A new study led by Dr Andrew Varga (Icahn School of Medicine at Mount Sinai, USA) showed that mild obstructive sleep apnoea (OSA) in cognitively normal older adults is associated with significantly atypical morning spatial navigation performance—an early symptom of Alzheimer disease .
Sleep is thought to be critical for processing spatial memories, and spatial disorientation is one of the earliest hallmarks of cognitive dysfunction in Alzheimer disease. The investigators in this study wondered whether sleep disruption from OSA would negatively impact the processing of spatial navigational information in older asymptomatic individuals.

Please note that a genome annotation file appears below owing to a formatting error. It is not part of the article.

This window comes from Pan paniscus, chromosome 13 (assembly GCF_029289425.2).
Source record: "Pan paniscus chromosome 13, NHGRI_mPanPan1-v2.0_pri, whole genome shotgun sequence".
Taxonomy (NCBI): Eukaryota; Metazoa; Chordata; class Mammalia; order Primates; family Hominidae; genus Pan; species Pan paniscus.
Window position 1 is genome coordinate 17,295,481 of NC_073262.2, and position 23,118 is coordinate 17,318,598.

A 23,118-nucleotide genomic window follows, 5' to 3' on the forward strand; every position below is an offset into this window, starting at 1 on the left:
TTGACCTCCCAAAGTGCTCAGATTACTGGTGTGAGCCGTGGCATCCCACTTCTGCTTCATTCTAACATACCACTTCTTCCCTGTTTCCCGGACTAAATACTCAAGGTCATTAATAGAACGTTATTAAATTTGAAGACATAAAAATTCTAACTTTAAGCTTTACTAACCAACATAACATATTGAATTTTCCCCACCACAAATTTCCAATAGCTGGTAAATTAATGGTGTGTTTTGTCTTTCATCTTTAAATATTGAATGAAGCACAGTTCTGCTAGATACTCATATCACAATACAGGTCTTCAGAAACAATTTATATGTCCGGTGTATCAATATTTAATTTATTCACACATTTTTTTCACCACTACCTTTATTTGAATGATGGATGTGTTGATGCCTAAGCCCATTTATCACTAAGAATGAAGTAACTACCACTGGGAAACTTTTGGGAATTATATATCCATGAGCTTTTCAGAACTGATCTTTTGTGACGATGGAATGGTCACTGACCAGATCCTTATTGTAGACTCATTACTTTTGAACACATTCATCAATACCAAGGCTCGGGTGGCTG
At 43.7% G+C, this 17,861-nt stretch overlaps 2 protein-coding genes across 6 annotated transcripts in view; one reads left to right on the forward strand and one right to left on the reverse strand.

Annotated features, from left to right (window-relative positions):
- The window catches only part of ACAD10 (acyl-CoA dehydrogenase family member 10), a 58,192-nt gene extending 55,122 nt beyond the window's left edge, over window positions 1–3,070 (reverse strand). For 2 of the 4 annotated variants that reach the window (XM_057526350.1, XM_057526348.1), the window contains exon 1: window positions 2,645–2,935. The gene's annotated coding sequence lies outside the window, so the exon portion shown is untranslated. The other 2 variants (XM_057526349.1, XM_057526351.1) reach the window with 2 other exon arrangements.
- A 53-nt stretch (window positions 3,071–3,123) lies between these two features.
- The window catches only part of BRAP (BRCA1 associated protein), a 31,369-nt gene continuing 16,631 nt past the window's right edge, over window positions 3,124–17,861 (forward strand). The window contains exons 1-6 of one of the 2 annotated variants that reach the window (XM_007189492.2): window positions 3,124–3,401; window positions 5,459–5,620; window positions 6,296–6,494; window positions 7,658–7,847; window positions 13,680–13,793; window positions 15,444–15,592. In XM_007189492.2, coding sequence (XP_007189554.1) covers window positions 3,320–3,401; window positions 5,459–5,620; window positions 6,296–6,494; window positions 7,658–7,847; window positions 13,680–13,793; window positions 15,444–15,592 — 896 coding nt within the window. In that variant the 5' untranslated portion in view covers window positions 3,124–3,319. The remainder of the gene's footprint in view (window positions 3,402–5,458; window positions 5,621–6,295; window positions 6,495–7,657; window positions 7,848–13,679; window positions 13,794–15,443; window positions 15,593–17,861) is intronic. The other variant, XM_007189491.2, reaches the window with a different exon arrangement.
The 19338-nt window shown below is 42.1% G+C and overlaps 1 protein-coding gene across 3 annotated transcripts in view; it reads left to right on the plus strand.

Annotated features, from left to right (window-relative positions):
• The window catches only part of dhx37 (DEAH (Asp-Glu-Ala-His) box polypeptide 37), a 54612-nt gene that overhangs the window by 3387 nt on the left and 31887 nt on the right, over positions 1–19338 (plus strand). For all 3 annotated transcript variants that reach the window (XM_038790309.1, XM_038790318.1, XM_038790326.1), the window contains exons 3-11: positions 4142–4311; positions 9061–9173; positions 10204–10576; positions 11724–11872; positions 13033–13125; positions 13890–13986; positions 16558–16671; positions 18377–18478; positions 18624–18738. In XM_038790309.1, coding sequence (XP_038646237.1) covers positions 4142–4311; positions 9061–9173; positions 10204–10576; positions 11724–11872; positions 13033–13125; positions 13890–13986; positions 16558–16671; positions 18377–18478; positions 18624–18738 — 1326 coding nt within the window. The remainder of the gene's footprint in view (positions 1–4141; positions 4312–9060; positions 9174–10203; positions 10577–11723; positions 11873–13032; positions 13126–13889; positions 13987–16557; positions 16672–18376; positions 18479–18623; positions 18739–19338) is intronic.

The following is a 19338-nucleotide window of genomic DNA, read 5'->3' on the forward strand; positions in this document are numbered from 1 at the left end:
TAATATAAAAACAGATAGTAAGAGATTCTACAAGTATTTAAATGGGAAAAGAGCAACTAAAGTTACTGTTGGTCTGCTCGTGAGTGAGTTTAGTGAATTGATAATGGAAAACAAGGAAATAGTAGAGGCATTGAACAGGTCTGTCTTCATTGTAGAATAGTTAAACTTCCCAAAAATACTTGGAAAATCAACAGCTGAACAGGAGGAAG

To this end, Dr Varga and colleagues recruited 42 cognitively normal older individuals (aged 66.5 ± 8 years) and had them explore a 3D computer generated spatial maze for 5 minutes, in addition to 3 timed trials (capped at 10 minutes each) to reach a target in the maze before and after polysomnographically recorded ...
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